Document Type : Original Article
Department of Health Services Research & Policy, London School of Hygiene & Topical Medicine, London, UK
Differences in cancer survival are shaped by differences in health system capacity in workforce and infrastructure. Part of the International Cancer Benchmarking Partnership (ICBP), this study explored stakeholders’ perceptions of the role of health system capacity necessary for cancer care in influencing cancer survival in 7 high-income countries.
We conducted semi-structured interviews with 79 key informants from national, regional, and local tiers of health systems, professional bodies, patient associations, and academic experts in Australia, Canada, Denmark, Ireland, New Zealand, Norway, and the United Kingdom. Data collection was guided by a conceptual model linking characteristics of health systems and cancer survival along the cancer patient journey, from recognition of symptoms at pre-diagnostic stages through to survivorship or death. Data were analysed using a thematic approach.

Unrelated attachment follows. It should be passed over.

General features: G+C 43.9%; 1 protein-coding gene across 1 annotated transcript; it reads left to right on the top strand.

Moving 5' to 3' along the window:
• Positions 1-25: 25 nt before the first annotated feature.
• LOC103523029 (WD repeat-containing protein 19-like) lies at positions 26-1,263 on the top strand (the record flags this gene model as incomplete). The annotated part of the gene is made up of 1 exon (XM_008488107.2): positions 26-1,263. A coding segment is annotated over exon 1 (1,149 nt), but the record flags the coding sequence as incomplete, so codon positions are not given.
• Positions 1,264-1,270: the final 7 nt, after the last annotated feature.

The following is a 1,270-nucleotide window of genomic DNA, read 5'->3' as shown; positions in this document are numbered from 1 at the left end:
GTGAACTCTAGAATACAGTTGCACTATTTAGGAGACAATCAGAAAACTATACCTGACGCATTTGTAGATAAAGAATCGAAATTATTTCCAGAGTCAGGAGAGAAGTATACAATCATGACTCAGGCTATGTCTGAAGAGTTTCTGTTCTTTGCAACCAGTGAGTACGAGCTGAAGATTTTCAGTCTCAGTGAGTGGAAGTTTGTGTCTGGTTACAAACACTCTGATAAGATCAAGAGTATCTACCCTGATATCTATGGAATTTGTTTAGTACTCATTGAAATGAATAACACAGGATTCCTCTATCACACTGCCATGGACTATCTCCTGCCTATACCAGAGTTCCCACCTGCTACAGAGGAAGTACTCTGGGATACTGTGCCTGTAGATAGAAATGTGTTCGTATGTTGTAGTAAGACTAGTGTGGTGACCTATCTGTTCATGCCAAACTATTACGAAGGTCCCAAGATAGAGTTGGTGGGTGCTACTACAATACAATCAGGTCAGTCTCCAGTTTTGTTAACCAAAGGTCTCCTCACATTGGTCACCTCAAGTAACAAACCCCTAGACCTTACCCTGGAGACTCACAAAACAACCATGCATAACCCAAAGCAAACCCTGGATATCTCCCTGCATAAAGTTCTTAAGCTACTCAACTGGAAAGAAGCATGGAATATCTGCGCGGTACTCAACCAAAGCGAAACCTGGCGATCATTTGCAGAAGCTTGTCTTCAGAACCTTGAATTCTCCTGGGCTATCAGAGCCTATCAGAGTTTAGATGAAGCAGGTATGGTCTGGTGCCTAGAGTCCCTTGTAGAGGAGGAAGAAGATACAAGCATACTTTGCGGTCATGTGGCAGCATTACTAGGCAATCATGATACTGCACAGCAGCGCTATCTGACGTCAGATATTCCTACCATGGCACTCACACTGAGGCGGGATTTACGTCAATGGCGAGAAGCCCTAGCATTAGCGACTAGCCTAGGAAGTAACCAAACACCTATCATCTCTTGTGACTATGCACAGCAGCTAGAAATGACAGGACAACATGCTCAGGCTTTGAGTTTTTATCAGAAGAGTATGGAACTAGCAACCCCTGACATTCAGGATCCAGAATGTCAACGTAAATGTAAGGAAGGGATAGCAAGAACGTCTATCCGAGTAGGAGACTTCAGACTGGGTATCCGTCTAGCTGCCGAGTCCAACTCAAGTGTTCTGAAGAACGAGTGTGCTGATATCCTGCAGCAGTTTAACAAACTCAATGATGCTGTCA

We identified 3 themes as important in shaping cancer outcomes: primary care and access to diagnostic evaluation, specialist care and access to treatment, and workforce pertaining to diagnostic and treatment phases. Improved infrastructure for diagnosis and treatment had improved cancer outcomes in all jurisdictions. However, this was seen as insufficient if staffing was inadequate. Consolidation of services and greater surgical specialisation was important in some jurisdictions if accompanied by a reconfiguration of services, in particular the creation of specialist multidisciplinary teams, along with supporting capacity in the wider health system. Staff shortages were commonly cited as reasons why some jurisdictions lagged behind others.
Continued improvement in cancer outcomes will require sustained investment in plans to deliver and maintain the workforce engaged in cancer care and in the infrastructure on which they depend. However, strategic plans must recognise that systems for cancer care do not work in isolation from the rest of the health system and a whole systems approach is essential if we are to improve outcomes for an ageing, increasingly multimorbid population.